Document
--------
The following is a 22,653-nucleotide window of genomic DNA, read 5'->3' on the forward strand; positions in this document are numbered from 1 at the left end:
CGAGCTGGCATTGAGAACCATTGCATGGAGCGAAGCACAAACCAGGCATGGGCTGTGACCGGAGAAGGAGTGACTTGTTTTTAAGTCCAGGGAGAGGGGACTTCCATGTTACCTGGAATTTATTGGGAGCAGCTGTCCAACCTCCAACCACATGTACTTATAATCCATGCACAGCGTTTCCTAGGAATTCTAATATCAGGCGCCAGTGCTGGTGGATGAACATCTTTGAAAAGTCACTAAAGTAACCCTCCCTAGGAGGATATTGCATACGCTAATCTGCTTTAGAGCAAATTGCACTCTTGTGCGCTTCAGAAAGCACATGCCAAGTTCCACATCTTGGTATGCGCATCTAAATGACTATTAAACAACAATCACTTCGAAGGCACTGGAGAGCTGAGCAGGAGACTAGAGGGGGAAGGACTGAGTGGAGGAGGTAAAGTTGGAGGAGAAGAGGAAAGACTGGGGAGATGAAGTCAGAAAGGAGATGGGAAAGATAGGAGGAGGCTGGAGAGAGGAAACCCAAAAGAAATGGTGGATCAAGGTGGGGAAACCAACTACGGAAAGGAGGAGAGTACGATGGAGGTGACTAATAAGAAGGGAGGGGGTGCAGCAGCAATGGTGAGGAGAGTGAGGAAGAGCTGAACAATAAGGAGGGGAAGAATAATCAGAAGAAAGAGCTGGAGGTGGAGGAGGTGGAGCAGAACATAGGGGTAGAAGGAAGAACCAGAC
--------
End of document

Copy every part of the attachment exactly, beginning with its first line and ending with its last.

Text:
The following is a 22,653-nucleotide window of genomic DNA, read 5'->3' on the forward strand; positions in this document are numbered from 1 at the left end:
CGAGCTGGCATTGAGAACCATTGCATGGAGCGAAGCACAAACCAGGCATGGGCTGTGACCGGAGAAGGAGTGACTTGTTTTTAAGTCCAGGGAGAGGGGACTTCCATGTTACCTGGAATTTATTGGGAGCAGCTGTCCAACCTCCAACCACATGTACTTATAATCCATGCACAGCGTTTCCTAGGAATTCTAATATCAGGCGCCAGTGCTGGTGGATGAACATCTTTGAAAAGTCACTAAAGTAACCCTCCCTAGGAGGATATTGCATACGCTAATCTGCTTTAGAGCAAATTGCACTCTTGTGCGCTTCAGAAAGCACATGCCAAGTTCCACATCTTGGTATGCGCATCTAAATGACTATTAAACAACAATCACTTCGAAGGCACTGGAGAGCTGAGCAGGAGACTAGAGGGGGAAGGACTGAGTGGAGGAGGTAAAGTTGGAGGAGAAGAGGAAAGACTGGGGAGATGAAGTCAGAAAGGAGATGGGAAAGATAGGAGGAGGCTGGAGAGAGGAAACCCAAAAGAAATGGTGGATCAAGGTGGGGAAACCAACTACGGAAAGGAGGAGAGTACGATGGAGGTGACTAATAAGAAGGGAGGGGGTGCAGCAGCAATGGTGAGGAGAGTGAGGAAGAGCTGAACAATAAGGAGGGGAAGAATAATCAGAAGAAAGAGCTGGAGGTGGAGGAGGTGGAGCAGAACATAGGGGTAGAAGGAAGAACCAGAC